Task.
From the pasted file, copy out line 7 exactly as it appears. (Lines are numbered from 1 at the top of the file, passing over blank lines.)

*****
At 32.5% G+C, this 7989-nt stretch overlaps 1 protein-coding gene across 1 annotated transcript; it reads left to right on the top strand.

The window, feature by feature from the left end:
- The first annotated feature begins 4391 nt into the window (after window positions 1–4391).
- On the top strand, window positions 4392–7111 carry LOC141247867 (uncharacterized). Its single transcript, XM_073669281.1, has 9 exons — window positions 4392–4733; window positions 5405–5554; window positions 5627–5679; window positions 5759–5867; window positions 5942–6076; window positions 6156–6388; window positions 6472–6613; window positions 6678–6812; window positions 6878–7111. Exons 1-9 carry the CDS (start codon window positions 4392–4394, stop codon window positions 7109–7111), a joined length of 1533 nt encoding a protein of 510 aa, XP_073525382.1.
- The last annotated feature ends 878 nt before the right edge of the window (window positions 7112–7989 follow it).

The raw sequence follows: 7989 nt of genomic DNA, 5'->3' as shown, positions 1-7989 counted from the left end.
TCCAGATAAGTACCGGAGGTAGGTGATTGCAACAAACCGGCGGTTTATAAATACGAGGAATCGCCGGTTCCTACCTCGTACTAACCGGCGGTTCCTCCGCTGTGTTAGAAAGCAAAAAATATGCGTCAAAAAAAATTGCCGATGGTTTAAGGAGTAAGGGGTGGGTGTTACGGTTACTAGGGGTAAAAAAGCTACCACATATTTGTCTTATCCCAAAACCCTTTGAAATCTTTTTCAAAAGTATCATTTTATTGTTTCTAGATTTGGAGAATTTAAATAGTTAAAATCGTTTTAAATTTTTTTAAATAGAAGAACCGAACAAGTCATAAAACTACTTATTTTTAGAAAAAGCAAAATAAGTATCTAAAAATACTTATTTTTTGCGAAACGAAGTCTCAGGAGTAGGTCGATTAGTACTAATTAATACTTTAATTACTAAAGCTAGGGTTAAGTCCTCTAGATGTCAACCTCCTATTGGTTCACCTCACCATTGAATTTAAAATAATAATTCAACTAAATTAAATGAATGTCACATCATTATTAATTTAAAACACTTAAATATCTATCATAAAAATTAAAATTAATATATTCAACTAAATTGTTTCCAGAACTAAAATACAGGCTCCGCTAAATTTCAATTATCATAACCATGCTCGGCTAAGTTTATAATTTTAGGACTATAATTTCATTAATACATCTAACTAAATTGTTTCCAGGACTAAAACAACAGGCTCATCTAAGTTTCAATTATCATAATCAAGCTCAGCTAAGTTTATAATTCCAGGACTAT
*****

TCCAGATAAGTACCGGAGGTAGGTGATTGCAACAAACCGGCGGTTTATAAATACGAGGAATCGCCGGTTCCTACCTCGTACTAACCGGCGGTTCCTCCGCTGTGTTAGAAAGCAAAAAATATGCGTCAAAAAAAATTGCCGATGGTTTAAGGAGTAAGGGGTGGGTGTTACGGTTACTAGGGGTAAAAAAGCTACCACATATTTGTCTTATCCCAAAACCCTTTGAAATCTTTTTCAAAAGTATCATTTTATTGTTTCTAGATTTGGAGAATTTAAATAGTTAAAATCGTTTTAAATTTTTTTAAATAGAAGAACCGAACAAGTCATAAAACTACTTATTTTTAGAAAAAGCAAAATAAGTATCTAAAAATACTTATTTTTTGCGAAACGAAGTCTCAGGAGTAGGTCGATTAGTACTAATTAATACTTTAATTACTAAAGCTAGGGTTAAGTCCTCTAGATGTCAACCTCCTATTGGTTCACCTCACCATTGAATTTAAAATAATAATTCAACTAAATTAAATGAATGTCACATCATTATTAATTTAAAACACTTAAATATCTATCATAAAAATTAAAATTAATATATTCAACTAAATTGTTTCCAGAACTAAAATACAGGCTCCGCTAAATTTCAATTATCATAACCATGCTCGGCTAAGTTTATAATTTTAGGACTATAATTTCATTAATACATCTAACTAAATTGTTTCCAGGACTAAAACAACAGGCTCATCTAAGTTTCAATTATCATAATCAAGCTCAGCTAAGTTTATAATTCCAGGACTAT